Besides, I don't think the risks of shoulder dystocia go up much until like 10# + range. And as for difficulty in birthing the baby, the head is the biggest part of the baby - and a 9# baby doesn't even necessarily have a much bigger head than a 7# baby!! The difference in those weights is often fat - not TOTAL overall size - and the fat squishes.


So, again, it could be that the biggest part of the baby you have to push out doesn't even get much larger anyway in a week or 2 as the baby gets a bit heavier.

post #11 of 15

Oh my. Good luck, mama. 

post #12 of 15

I did deliver an induced 9lb2oz baby, and the labor went fine.

That said, a friend of mine was recently told her baby was over 9lb at 37 weeks.  She was panicking and considering an elective c-section.  Her water broke at 39 weeks, and she (vaginally) delivered a 7lb12oz baby, not the 10lb'er that was "expected"!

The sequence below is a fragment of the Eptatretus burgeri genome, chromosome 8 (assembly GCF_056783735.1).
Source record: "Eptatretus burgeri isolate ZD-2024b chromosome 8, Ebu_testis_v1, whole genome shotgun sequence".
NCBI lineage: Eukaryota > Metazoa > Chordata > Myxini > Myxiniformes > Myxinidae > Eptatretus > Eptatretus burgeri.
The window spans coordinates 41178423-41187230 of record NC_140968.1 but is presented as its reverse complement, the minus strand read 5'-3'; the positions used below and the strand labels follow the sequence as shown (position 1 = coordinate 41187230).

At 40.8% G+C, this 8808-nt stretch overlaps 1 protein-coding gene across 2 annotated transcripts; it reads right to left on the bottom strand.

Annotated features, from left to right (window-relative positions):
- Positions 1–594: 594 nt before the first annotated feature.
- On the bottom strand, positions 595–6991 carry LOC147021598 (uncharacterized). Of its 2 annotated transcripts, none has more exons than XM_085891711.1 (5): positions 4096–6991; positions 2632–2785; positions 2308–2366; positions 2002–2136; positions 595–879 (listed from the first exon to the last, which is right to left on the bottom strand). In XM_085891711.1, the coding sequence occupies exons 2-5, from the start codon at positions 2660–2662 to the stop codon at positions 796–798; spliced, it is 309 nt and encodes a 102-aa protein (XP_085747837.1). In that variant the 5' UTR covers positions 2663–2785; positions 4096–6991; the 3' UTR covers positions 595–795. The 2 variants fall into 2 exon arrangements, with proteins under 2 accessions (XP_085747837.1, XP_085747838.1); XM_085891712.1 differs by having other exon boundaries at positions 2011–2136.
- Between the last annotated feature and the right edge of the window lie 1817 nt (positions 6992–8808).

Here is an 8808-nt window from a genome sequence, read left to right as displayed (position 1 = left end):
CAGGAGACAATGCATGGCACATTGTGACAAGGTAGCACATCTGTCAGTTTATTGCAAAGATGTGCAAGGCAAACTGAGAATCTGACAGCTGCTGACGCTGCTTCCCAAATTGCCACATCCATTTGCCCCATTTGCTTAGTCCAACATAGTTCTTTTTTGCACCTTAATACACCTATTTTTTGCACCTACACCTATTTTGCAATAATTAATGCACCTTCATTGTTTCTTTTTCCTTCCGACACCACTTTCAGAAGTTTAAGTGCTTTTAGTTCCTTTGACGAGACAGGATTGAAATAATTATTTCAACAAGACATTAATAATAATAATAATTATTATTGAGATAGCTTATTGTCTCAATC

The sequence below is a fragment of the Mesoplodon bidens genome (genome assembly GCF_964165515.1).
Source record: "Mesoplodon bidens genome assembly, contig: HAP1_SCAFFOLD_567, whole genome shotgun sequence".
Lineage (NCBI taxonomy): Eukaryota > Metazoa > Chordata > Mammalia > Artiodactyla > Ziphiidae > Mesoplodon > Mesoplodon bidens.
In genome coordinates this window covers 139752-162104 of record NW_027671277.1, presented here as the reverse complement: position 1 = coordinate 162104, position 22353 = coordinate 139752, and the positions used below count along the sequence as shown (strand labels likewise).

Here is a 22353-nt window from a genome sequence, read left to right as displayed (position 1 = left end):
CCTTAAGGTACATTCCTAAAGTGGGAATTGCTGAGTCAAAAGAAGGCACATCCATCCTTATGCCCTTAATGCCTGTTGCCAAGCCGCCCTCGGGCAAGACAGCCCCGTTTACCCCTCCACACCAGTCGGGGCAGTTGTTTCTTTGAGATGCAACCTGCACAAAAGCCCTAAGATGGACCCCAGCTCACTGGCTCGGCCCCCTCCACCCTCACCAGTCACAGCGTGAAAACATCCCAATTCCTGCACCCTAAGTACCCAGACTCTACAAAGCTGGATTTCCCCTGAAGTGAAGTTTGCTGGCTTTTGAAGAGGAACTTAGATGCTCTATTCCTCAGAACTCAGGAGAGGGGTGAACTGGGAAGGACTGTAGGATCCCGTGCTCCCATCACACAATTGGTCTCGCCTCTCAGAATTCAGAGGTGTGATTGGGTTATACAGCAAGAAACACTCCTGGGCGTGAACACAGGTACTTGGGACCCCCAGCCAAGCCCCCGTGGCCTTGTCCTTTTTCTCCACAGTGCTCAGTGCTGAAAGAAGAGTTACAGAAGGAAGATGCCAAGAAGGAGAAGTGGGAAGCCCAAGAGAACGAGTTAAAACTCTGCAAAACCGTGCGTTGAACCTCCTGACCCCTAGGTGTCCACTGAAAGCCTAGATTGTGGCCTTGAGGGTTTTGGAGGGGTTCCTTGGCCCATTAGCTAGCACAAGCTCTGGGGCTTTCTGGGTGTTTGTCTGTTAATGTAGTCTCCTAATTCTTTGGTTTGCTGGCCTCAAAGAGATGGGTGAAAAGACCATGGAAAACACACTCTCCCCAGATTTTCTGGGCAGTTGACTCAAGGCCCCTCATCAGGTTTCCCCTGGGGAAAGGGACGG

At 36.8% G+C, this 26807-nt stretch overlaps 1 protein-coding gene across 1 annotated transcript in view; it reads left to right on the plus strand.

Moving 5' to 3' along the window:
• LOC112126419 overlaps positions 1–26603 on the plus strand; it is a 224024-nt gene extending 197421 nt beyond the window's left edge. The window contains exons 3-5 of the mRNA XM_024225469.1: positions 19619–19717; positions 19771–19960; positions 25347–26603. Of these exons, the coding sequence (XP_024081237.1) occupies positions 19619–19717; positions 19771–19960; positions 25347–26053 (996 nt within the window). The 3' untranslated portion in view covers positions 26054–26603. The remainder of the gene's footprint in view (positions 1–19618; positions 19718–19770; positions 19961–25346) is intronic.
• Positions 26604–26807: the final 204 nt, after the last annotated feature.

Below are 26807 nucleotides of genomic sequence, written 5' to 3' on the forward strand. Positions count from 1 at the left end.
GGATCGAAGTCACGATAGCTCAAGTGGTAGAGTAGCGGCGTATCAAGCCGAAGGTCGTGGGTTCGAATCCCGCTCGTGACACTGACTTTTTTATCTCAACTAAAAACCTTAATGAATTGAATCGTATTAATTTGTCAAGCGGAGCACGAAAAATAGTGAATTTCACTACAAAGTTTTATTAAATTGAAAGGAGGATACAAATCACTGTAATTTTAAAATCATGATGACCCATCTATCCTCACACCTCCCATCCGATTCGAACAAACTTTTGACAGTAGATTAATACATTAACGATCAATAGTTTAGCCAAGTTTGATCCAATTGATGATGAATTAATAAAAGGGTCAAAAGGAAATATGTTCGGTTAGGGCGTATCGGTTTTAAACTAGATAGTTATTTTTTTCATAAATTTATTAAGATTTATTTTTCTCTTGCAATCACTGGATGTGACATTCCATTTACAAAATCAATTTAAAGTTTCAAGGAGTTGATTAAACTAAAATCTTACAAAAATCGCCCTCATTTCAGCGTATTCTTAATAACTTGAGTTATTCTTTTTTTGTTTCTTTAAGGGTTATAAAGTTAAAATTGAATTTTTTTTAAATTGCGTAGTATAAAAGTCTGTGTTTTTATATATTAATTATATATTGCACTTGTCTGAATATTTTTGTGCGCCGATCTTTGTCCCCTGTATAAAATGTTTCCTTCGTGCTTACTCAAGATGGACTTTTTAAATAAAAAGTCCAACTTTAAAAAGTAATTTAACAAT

post #13 of 15

I know this has been said multiple times, but do not trust a late-term ultrasound for the size of your baby! A friend just had a C-section, failed induction at 40w1d because her baby was "over 9 pounds at 37 weeks." She had a 7 pound baby.


I will preface this with the fact that I am a L&D nurse who knows better, and still got scared at the end of not going into labor on my own and having a big baby, so your worries are totally understandable. I started begging my midwives at my 41 week appointment for an induction, so we agreed the best course of action would be to start incredibly slowly and I would go home if things didn't progress.


And that's what I did: 41+1 got one dose of cytotec and went home. 41+2 tried the foley balloon, and then went home. 41+3 I got a full day's worth of pitocin, and only progressed .5 cm. Turned off the pit to sleep at the hospital. 41+4- decided this was it, and restarted the pitocin and agreed to having them break my water.